Craft Better Titles - After Effects Tips for Video Editors

Kyle Hamrick

Stop settling for built-in title cards and add in some real (after) effects!

Hey there, video editors. Have you ever seen a great short film with lackluster titles? Do you constantly get requests for “video editing” projects that turn out to require a bunch of compositing and motion graphics work? It seems like you need to branch out from your normal software into...After Effects. But isn't that just for motion designers?

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You know editing—specifically Adobe Premiere—but you WANT to learn After Effects. In fact, you NEED to learn After Effects. Those advanced techniques can take your work to a whole new level, and open up tons of creative possibilities that you never even thought were possible! As a video editor, it's time to dabble in motion graphics.

Well, I’m here today to help you take that first step with a little series called After Effects Tips for Video Editors. We’re going to take a nice-looking edit with some so-so titles and we’re going to level it up. In this first video, we’ll be talking about:

In the next two videos we’ll spend most of our time in After Effects, first checking out compositing techniques to fix or remove unwanted or distracting elements from our footage, and then we’ll learn a bit about title design basics and how to enhance these titles so it looks like they were made by someone who actually knows what they’re doing. (to be linked up later)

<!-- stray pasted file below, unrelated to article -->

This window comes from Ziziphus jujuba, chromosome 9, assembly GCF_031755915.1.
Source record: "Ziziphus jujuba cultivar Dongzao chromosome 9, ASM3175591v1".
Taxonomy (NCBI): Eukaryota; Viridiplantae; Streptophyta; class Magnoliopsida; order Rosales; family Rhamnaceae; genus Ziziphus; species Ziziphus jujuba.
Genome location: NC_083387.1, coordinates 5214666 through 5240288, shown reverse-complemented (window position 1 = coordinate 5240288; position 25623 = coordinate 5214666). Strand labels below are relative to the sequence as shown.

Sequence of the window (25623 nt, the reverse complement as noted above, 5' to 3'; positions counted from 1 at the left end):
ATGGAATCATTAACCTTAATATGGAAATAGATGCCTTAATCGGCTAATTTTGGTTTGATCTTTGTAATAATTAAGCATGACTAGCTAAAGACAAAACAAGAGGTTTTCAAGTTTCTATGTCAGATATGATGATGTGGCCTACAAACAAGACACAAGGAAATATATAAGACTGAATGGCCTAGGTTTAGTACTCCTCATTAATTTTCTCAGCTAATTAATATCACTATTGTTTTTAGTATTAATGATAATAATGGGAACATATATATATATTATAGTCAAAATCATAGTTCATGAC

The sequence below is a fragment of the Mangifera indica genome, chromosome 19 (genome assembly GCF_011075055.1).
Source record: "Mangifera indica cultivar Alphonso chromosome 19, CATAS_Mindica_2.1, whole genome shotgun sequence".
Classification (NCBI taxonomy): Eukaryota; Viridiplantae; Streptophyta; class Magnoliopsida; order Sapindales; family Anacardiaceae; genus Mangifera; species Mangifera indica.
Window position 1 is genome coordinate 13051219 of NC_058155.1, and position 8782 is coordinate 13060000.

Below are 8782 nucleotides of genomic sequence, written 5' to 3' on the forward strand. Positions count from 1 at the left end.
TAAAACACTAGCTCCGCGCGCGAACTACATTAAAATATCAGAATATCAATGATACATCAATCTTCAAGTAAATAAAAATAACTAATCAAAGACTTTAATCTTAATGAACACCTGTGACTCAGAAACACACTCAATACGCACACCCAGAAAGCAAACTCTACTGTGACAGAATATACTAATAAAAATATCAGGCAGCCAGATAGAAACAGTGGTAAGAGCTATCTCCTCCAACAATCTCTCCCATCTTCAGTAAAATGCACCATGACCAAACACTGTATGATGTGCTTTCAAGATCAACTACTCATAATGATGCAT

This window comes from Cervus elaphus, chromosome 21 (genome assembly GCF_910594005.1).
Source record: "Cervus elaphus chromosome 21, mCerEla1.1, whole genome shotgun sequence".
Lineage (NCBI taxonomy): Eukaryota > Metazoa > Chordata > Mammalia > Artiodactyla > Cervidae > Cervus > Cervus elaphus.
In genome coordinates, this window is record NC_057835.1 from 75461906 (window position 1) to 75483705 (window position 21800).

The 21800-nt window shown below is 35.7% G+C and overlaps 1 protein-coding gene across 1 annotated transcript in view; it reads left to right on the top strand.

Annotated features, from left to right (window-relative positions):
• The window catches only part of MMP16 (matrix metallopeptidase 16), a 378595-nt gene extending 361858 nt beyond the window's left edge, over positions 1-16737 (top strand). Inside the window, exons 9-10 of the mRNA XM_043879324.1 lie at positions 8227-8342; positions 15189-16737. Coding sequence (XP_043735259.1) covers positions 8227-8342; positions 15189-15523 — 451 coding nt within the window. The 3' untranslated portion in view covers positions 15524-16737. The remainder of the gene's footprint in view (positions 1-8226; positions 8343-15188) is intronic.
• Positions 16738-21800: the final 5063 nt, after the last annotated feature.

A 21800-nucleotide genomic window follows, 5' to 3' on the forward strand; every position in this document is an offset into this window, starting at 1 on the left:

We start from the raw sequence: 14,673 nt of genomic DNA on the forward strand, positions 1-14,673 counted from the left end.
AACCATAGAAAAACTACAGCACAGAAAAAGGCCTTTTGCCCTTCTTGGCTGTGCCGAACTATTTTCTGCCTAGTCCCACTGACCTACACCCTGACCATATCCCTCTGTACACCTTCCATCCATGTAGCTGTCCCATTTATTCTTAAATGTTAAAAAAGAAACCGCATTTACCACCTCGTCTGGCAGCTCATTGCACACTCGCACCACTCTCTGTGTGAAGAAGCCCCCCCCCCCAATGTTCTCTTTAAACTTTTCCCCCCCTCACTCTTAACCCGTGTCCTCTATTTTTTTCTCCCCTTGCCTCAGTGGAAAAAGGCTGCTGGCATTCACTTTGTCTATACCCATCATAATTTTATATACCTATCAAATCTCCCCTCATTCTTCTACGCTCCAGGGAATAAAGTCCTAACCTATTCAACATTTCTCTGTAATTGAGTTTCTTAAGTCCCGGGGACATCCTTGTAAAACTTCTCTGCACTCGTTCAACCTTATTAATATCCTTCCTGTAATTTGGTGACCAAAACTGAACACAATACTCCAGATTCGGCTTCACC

Craft Better Titles - After Effects Tips for Video Editors

What video editors should look for in their projects


So this is the intro sequence for a new series centered around a rugby team. It’s what I could make from stock footage, okay? And as you can see, we’ve got some high-profile names attached, so we really need to raise the bar on this thing.

I want you to pay REALLY close attention, and maybe even make some notes about all the things you would change if this were your project.

Across the board, the titles are kinda boring. The choice of typeface isn’t doing us any favors, and I’d love to explore some other ways to make these more visible without just relying on the dreaded DROP SHADOW.

We’ll be giving these titles a pretty major overhaul, so let’s take a close look at the footage itself. Some of these issues may seem minor, but remember, this is an intro sequence, and your viewers are going to watch this over and over again, so we want to make sure it looks as good as it can, right?

We'll go into fullscreen so we can really spot any issues. There are multiple signs to fix, and sometimes objects in the foreground will crossover which means we'll need to rotoscope. There are a few elements in the background that can distract the eye, namely some sharp reflections and light sources. Our editor did a good job with color here, but we can definitely make our star pop a little more.